A 14-year-old boy presents to your office for a sports preparticipation physical evaluation. In your discussion with the boy, he asks the best way to lose weight quickly when he wants to “make weight” for wrestling. How do you advise this young athlete?
Many children and adolescents participate in sports and physical activities that emphasize a particular physique. A wrestler may desire to lose weight quickly and temporarily prior to a match. A football player may want to add muscle mass to his frame. A dancer may try to maintain a very thin body habitus.
The updated clinical report Promotion of Healthy Weight-Control Practices in Young Athletes, from the AAP Council on Sports Medicine and Fitness, provides guidelines for counseling child and teenage athletes about healthy and unhealthy methods of gaining and losing weight for sports. The report is available at https://doi.org/10.1542/peds.2017-1871 and will be published in the September issue of Pediatrics.
Weight loss: no quick fix
Coaches and youths who participate in weight-class sports, such as wrestling and boxing, may feel there is a competitive advantage to losing weight quickly to qualify for the lowest possible weight class. Children and teens involved in aesthetic sports, including dance and gymnastics, also may believe that weight loss will increase their success in these activities. Therefore, these athletes may restrict calories to lose weight even though they typically have increased caloric needs compared to their less active peers.
Some athletes will attempt other weight loss methods, including use of diuretics, vomiting and excessive exercise to increase sweat production. In addition to being risky, these methods may actually impair sports performance. Several national sports governing bodies have enacted rule changes to prevent the use of acute weight loss practices by wrestlers.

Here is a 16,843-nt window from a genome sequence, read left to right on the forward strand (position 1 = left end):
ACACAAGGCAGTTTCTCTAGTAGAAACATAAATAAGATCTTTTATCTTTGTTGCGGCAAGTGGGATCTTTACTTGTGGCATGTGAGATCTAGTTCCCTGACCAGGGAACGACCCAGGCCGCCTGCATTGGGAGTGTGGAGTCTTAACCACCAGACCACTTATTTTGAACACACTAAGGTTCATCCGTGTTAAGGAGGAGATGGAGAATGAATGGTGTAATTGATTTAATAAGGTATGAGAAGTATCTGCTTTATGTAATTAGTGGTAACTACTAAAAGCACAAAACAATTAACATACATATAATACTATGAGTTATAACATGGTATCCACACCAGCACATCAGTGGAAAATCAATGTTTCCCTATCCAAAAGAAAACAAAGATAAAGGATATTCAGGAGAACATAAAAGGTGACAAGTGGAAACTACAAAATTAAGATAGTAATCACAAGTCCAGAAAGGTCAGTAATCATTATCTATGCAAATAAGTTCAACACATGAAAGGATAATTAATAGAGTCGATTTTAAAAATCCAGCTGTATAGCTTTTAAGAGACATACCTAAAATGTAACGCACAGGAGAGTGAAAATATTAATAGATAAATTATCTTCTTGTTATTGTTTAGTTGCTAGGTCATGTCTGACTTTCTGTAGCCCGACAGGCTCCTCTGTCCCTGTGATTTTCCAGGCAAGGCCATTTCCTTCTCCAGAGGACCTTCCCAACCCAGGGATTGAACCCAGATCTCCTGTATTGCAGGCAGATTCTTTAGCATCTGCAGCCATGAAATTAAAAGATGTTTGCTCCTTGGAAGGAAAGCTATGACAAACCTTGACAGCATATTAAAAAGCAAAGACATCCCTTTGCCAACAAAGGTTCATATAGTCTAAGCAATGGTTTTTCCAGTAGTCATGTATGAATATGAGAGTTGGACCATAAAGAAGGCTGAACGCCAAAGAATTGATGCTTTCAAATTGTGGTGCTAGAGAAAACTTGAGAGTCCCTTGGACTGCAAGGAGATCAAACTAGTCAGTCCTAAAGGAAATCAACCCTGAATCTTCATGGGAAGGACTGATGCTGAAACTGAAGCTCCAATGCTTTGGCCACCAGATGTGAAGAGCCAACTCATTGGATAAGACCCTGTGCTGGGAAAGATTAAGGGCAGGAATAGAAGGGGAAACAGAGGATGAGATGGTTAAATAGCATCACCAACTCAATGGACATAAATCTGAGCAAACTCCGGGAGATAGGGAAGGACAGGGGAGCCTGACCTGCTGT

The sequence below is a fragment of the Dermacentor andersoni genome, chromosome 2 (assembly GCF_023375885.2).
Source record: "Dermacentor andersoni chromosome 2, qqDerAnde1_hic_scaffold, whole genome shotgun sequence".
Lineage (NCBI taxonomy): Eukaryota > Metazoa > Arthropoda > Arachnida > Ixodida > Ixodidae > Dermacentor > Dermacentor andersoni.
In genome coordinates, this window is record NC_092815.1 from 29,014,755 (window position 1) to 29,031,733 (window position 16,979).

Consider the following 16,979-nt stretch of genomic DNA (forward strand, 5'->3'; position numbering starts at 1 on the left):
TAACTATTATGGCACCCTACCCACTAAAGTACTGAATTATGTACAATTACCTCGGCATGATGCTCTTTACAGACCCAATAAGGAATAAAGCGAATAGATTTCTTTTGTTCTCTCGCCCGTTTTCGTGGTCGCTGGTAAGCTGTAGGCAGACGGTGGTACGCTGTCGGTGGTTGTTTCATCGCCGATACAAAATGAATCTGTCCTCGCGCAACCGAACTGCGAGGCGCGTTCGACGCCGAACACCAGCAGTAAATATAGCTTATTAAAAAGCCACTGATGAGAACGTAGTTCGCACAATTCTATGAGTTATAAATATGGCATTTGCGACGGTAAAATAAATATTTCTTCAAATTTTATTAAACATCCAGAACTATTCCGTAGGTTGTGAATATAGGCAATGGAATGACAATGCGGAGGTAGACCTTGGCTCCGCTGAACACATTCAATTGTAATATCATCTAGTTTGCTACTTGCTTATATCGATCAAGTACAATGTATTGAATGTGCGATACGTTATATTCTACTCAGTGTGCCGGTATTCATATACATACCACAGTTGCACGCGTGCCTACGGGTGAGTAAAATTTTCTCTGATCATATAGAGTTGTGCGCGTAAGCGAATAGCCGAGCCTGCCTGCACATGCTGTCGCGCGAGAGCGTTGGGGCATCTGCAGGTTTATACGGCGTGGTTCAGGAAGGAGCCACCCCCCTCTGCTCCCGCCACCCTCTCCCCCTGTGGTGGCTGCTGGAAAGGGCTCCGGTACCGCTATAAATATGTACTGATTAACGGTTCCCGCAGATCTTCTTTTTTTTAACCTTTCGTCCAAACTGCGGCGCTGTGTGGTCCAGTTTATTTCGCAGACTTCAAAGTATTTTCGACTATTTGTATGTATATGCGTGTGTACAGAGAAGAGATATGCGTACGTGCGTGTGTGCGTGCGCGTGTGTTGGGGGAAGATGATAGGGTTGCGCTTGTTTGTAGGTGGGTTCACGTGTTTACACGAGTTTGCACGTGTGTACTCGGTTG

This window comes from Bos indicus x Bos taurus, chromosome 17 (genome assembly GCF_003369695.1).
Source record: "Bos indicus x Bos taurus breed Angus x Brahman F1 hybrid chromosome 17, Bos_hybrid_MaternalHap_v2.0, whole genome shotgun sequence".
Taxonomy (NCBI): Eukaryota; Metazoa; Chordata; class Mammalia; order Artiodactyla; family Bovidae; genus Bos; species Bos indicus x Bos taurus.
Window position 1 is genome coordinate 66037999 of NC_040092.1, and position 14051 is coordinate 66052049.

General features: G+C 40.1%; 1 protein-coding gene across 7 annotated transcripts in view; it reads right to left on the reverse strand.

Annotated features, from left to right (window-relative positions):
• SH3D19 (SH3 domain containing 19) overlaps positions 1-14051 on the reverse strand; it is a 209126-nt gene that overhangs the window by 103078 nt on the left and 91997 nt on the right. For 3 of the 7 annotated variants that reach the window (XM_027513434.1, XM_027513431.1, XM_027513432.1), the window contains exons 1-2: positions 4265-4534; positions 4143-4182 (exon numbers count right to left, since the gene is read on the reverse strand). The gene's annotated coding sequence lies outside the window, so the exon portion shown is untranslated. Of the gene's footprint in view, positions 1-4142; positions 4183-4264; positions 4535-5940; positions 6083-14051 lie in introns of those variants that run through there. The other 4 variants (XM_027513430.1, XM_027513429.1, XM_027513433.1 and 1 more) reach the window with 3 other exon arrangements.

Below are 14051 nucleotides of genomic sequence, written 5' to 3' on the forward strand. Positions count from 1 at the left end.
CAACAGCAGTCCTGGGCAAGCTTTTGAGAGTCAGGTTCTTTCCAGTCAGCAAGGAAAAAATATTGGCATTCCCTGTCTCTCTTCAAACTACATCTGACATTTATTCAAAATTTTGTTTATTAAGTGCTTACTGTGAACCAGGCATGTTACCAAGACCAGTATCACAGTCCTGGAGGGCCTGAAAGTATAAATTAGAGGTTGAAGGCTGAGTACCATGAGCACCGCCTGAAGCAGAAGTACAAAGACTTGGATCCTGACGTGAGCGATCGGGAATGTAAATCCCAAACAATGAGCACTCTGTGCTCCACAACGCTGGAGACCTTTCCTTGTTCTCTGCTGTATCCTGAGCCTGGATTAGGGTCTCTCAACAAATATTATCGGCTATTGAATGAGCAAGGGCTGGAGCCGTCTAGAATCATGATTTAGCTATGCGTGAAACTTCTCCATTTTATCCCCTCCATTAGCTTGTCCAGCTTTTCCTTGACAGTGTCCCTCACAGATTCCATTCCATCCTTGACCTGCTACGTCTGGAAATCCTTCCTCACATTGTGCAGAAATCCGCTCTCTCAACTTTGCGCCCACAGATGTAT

Pediatricians can counsel young athletes about appropriate methods for achieving gradual weight loss when needed.
Healthy gains from varied diet, strength training
For sports where a muscular physique is considered advantageous, young athletes often aspire to increase lean muscle mass. However, an athlete who simply consumes more calories may increase body fat percentage rather than muscle mass, which can have adverse health effects.
Some children and teens take supplements to help augment muscle mass, but the safety of most supplements is not well-established, particularly for children.
Female athletes and pre-pubescent boys typically will not see big increases in muscle mass with strength training and increased caloric intake.
To achieve beneficial changes in body composition, young athletes must incorporate a healthy, varied diet and an appropriate strength-training program.
Recommendations for pediatricians
Key points in the updated statement include:
- Encourage young athletes to follow dietary and exercise practices that promote good health rather than a competitive advantage in sports.
- Be prepared to counsel young athletes about weight-control practices that can be detrimental to health, such as dehydration, calorie restriction and supplement use.
- When weight loss is deemed appropriate, children and teens should be educated about healthy methods of gradual weight loss. Athletes attempting to gain weight should be counseled about the importance of healthy dietary changes in conjunction with an appropriate strength-training program to achieve the desired body composition.
Dr. Carl, a lead author of the clinical report, is a member of the AAP Council on Sports Medicine and Fitness.